With only three movies to her name, Marielle Heller is easily on the route to becoming one of the greats of her generation, or at the very least, one of the true hidden gems of the industry (please be the former, world!) Not only has she made her name through deftly layered adult-focused dramas that tackle often deeply tangled issues, she’s helped to revive the staid biopic and inject it with some much-needed vibrant, as evidenced by both Can You Ever Forgive Me and A Beautiful Day in the Neighborhood. She didn’t just tell the life stories of her subjects; she approached them from a fresh angle that sought to understand not only their motivations but the impact they had on the worlds around them. This makes her perfect to take on Elizabeth Holmes, a fascinating and deeply controversial figure who needs to be handled with far more care and cynicism than your typical biopic subject. If there’s any director who could most accurately capture the way Holmes’s power came from being able to mentally seduce a whole lot of rich old white men, it’s Heller.
The art of the sturdy political drama is an oft-underrated one, especially in Hollywood, where we seem to get dozens of such stories and they seldom rise beyond being ‘just kind of okay.’ Spotlight is a refreshing exception to that rule. Tom McCarthy has made a dud or two in his time (we will never forget The Cobbler) but when he’s on the ball, he’s unimpeachable. The Theranos story needs a razor-sharp dissection of its countless moving parts in a way that takes the material seriously without being overwhelmed by exposition. McCarthy is your man to make that happen.
I think we would all be extremely happy if Rian Johnson decided to just make Knives Out sequels for the rest of his career, but if he fancies a change now and then, we’d be up for seeing how he puts his unique stamp on the Holmes drama. Here’s a writer-director who knows how to handle the utterly ludicrous and make you believe it, whether it’s space casinos or Chris Evans being the enemy of dogs everywhere. His sharp-as-a-tack perception of class and how its divides are ever-widening, be they in a galaxy far far away or at a beautiful murder house, is so desperately required for the Theranos story. Johnson would be able to let the humor of the story shine through without having it overwhelm the undeniable seriousness of these crimes. Plus you know he’d be able to put together one hell of a cast for this. Is there a role available for Daniel Craig to use his Benoit Blanc accent again?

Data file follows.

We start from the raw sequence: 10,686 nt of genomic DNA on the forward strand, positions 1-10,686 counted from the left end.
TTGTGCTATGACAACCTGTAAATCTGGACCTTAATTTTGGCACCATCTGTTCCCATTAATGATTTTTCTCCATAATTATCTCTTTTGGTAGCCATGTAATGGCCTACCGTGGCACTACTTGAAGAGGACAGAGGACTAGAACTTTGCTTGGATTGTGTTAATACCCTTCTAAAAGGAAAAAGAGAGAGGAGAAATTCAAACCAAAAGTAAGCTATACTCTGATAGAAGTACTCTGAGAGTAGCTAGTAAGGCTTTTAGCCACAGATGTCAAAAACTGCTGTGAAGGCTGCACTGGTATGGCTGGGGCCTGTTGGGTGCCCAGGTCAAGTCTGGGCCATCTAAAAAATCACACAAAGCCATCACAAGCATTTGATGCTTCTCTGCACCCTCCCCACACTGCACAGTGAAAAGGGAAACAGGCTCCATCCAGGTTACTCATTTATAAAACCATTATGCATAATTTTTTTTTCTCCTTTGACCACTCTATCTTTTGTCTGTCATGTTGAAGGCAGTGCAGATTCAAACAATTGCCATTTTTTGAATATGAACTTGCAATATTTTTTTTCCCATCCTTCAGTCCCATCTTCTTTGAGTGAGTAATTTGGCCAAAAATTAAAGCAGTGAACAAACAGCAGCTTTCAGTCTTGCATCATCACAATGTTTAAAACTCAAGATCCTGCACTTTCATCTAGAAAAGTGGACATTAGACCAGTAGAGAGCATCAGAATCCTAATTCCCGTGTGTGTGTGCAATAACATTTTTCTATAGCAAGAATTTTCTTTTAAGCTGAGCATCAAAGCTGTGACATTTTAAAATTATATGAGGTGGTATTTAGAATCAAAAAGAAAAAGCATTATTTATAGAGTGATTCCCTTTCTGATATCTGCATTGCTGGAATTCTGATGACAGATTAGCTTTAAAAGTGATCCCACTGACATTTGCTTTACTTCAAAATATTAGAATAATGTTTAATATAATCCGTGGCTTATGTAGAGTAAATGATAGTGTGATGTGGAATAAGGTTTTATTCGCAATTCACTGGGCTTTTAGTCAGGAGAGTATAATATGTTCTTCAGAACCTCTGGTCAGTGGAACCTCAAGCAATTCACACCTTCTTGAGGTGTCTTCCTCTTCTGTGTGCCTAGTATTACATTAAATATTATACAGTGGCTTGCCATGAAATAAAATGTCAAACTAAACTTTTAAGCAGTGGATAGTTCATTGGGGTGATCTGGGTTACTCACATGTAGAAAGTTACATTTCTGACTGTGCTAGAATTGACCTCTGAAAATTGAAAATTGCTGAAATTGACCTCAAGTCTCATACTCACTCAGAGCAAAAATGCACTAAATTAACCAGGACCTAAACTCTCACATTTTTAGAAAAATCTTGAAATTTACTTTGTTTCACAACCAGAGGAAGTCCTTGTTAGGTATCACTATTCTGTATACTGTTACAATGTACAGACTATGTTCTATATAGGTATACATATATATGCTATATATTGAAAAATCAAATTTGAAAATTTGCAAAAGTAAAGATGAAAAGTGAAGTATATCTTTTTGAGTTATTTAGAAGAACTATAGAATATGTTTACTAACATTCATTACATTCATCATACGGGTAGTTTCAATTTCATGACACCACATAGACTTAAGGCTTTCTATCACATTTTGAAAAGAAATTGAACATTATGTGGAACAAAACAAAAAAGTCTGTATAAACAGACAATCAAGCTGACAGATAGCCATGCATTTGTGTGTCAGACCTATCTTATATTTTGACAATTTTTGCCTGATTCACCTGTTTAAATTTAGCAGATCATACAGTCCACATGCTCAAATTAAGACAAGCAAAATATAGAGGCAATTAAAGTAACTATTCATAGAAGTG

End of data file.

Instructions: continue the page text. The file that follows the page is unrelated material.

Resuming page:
It makes a lot of sense as to why producers wanted Adam McKay to direct Bad Blood, given his late-career resurgence as one of the most notable names in big-screen political satire. He is, however, prone to moments of clumsiness and getting caught up in the message at the expense of the narrative. I think the Holmes story needs a slightly more esoteric touch, albeit still very much within the McKay wheelhouse, so who better to tackle that than I, Tonya director Craig Gillespie? He’s not afraid to go soapy, even as he delves into deeply prickly subjects, mocking the culture around his subjects as much as the villains themselves. I, Tonya is also smartly about media overexposure and how, sometimes, the people reporting on the news can get carried away by the drama to the detriment of their occupations, and boy, was that a major problem with all things Theranos.
Who would you like to see direct the Theranos movie? Let us know in the comments.
Header Image Source: HBO